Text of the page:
'..things continue to follow the worst-case scenario .. It was another blunder for the global central bank community..'

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'..The next recession will be deeper, longer and far more painful to many more people than your average recession, and could persist as long as the last one. That is because the next recession in all likelihood will be truly global. If you sailed through 2007–2009 without your lifestyle changing, I wouldn’t assume it will happen that way again.

Ironically, but not surprisingly, it will be the response to the last recession that makes the next one so much worse. Part of the reason is that investors once again “learned” that if you simply stay the course, the market will get you back to where you were and more. The massive move into low-fee index investing instead of active management will make the next recession more painful.

You must understand that 75% of today’s wealth is in the hands of retirees and pre-retirees. Most have a significant portion of their money in index funds, and they’re going to see significant erosion of their retirement assets. I’m thinking especially of those depending on public pensions, which are heavily weighted to a form of index investing. Public pensions are already significantly underfunded (in general) and a bear market will make them even more so. It will be painful and I can assure you it will cause a lot of political angst. Today I’ll tell you why I think this. It may be one of the more important letters I’ve written in the recent past, so read carefully.'

- John Mauldin, Capitalism Gone Wild, April 6, 2019

'..From my analytical perspective, things continue to follow the worst-case scenario.

It was yet another mistake for the Fed to go full U-Turn dovish. It was another blunder for the global central bank community to signal they were willing to move quickly and aggressively to bolster international markets. The 2019 speculative run in the markets only exacerbates underlying fragilities – worsens inequality – and sets the stage for an only deeper crisis.


..Any soul-searching and scrutinizing of Capitalism must begin with central banking and monetary mismanagement. Where were the likes of Dalio, Dimon and Buffett when it could have made a difference? Faux Statesmanship.'

<h3>Faux Statesmanship</h3>
By Doug Noland
April 6, 2019

April 5 – New York Times (Dealbook): “’It doesn’t take a genius’ to know capitalism needs fixing. Capitalism helped Ray Dalio build his investment empire. But in a lengthy LinkedIn post, the Bridgewater Associates founder says that it isn’t working anymore. Mr. Dalio writes that he has seen capitalism ‘evolve in a way that it is not working well for the majority of Americans because it’s producing self-reinforcing spirals up for the haves and down for the have-nots.’ ‘Disparity in wealth, especially when accompanied by disparity in values, leads to increasing conflict and, in the government, that manifests itself in the form of populism of the left and populism of the right and often in revolutions of one sort or another.’ ‘The problem is that capitalists typically don’t know how to divide the pie well and socialists typically don’t know how to grow it well.’ ‘We are now seeing conflicts between populists of the left and populists of the right increasing around the world in much the same way as they did in the 1930s when the income and wealth gaps were comparably large.’ ‘It doesn’t take a genius to know that when a system is producing outcomes that are so inconsistent with its goals, it needs to be reformed.’ Stay tuned: Mr. Dalio says that he’ll offer his solutions in another essay.”

I’m reminded of back in 2007 when Pimco’s Paul McCulley coined the term “shadow banking” – and the world finally began taking notice of the dangerous new financial structure that had over years come to dominate system Credit. Okay, but by then the damage was done. As someone that began posting the “Credit Bubble Bulletin” in 1999 and had chronicled the prevailing role of non-bank Credit in fueling the “mortgage finance Bubble” fiasco (on a weekly basis), it was all frustrating.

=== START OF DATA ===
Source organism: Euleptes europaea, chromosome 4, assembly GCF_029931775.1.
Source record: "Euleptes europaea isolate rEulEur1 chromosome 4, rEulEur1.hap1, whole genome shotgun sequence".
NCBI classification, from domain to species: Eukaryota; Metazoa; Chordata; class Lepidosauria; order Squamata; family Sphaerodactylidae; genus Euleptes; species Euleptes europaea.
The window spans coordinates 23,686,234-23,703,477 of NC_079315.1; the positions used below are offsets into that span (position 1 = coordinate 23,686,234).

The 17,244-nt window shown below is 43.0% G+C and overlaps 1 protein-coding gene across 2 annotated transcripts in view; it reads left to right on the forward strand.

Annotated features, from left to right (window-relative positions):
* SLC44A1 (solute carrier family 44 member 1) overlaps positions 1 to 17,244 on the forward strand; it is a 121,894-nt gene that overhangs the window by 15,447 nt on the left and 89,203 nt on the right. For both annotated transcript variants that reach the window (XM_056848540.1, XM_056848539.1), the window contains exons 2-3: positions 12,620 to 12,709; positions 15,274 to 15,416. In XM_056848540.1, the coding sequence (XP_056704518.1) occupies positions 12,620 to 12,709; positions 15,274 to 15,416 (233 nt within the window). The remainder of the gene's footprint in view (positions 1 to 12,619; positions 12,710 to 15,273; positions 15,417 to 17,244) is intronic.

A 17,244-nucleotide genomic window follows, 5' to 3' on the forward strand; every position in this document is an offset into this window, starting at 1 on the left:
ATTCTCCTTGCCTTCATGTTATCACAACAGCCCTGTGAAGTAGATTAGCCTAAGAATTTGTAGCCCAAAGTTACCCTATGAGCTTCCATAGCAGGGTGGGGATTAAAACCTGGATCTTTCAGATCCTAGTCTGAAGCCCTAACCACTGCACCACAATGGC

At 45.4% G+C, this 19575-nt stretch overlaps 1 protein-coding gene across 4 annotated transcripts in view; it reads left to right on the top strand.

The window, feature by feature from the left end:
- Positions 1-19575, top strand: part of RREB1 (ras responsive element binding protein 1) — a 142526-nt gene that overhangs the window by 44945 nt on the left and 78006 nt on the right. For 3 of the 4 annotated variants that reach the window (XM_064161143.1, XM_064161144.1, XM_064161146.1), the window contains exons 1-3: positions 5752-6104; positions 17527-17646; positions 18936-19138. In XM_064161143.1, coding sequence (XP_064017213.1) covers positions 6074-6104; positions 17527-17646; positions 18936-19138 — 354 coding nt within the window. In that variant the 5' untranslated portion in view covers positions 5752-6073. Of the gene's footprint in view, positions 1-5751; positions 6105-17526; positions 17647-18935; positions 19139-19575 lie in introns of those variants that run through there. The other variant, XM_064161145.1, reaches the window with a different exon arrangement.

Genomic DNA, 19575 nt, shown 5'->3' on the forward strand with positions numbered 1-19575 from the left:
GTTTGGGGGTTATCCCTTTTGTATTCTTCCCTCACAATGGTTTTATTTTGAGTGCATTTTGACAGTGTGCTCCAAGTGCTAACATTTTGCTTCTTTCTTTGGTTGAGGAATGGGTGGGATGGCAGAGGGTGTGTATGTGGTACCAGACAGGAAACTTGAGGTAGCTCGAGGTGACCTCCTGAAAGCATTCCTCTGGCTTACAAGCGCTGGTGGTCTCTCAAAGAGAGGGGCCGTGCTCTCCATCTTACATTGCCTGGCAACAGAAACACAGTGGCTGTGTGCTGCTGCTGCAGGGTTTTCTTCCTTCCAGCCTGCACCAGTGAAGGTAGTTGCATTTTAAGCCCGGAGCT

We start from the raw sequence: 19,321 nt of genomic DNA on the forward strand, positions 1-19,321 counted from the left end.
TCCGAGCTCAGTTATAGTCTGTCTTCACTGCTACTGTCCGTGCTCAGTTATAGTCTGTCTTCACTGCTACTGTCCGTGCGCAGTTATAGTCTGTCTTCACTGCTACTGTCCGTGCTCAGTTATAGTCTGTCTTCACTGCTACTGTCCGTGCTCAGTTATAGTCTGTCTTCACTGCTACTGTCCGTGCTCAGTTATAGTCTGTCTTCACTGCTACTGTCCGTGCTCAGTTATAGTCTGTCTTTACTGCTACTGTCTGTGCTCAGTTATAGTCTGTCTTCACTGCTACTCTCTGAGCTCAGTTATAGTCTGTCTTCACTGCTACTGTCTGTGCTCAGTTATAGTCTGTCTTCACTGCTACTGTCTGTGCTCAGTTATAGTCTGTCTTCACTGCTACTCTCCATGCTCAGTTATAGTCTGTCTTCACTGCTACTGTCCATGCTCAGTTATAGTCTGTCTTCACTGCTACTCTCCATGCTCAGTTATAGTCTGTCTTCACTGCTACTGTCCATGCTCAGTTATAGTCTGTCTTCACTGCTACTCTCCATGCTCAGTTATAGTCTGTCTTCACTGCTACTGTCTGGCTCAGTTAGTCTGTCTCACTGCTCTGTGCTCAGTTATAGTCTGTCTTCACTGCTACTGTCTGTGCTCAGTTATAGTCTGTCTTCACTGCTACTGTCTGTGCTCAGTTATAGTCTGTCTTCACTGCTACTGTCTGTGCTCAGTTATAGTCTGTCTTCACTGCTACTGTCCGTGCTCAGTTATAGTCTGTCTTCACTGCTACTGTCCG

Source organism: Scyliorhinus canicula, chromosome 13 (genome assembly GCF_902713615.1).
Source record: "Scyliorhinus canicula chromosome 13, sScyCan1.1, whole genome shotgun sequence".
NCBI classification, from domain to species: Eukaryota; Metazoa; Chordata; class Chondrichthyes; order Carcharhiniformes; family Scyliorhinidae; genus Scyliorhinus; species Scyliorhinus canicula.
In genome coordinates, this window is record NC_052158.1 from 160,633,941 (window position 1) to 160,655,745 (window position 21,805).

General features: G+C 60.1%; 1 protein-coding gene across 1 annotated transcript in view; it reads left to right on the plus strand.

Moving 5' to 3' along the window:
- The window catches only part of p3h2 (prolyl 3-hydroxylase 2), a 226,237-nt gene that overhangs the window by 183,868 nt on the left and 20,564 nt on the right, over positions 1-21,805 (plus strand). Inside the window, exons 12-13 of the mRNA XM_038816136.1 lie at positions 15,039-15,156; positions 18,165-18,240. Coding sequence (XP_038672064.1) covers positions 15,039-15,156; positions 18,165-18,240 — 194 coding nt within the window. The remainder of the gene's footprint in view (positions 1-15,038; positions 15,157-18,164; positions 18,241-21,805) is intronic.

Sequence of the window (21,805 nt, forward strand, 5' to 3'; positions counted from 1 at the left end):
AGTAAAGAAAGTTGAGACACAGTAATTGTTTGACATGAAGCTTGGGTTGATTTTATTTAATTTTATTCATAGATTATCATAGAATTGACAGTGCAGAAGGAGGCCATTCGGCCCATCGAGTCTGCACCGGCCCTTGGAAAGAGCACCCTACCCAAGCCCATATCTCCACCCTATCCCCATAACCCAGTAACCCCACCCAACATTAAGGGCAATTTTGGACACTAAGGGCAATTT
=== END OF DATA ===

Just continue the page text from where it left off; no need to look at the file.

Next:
Why wasn’t the discussion started in 2001/02 when mortgage Credit began expanding at double-digit rates, and there were clear signs of Bubble formation? Oh yea, that’s right. There was desperation to reflate the system and fight the “scourge of deflation” after the bursting of the “tech” Bubble. Excess was welcomed early on – and later, when things got really heated up, nobody dared risk bursting the Bubble.

Reading Mr. Dalio’s latest, I have to ask, “What ever happened to ‘beautiful deleveraging’?” And I’m not on the edge of my seat waiting for his “solutions.”

There was a window of opportunity early in the mortgage financial Bubble period for “statesmen” to rise up and call out the recklessness of the Fed spurring mortgage Credit excess and house price inflation in the name of system reflation. Statesmen and women should have excoriated governor Bernanke for suggesting the “government printing press” and “helicopter money” - the type of crazy talk that should disqualify one for a position of responsibility at the Federal Reserve. Fed chairman? You’ve got to be kidding.

There was a window of opportunity to rein the Fed in after QE1. The Federal Reserve should have been held to their 2011 monetary stimulus “exit strategy.” Instead they doubled down – literally – as the Fed’s balance sheet doubled in about three years to $4.5 TN. Mr. Dalio - along with virtually everyone – didn’t seem to have any issues. Indeed, an unprecedented expansion of non-productive debt (certainly including central bank Credit and Treasury borrowings) somehow equated with “beautiful deleveraging.” It was ridiculous analysis in the face of the greatest global Bubble in human history.

Central banks aren’t fully to blame, but it's an awfully good place to start. Three decades of “activist” monetary management has left a horrible legacy. The Institute for International Finance reported this week that global debt ended 2018 at a record $243 TN. This debt mountain simply would not have been possible without “activist” central banking. Despite a lengthening list of risks, global stocks have powered higher in 2019 to near all-time highs. A relentless speculative Bubble has only been possible because of central bank policies.

I’m not all that interested in Dalio’s “solutions.” In my mind, he missed what was an exceptional opportunity for statesmanship. Bridgewater’s investors were the priority and have been rewarded handsomely. Pro-central bank “activism” has been the right call for compounding wealth for the past decade (or three). But no amount of ingenuity will resolve the historic predicament the world finds itself in today. Markets are broken, global imbalances the most extreme ever, and structural impairment unprecedented – and worsening, all of them.

Most regrettably, the type of structural reform required will only arise from a severe crisis. The Fed and global central bankers have been reflating Bubbles for more than three decades. Highly speculative global markets at this point completely disregard risk. And with borrowing costs incredibly low, what government (ok, Germany) is going to impose some spending discipline and operate on a fiscally responsible trajectory? At this point, finance is hopelessly unsound – and, importantly, hopelessly destructive on an unprecedented global scale.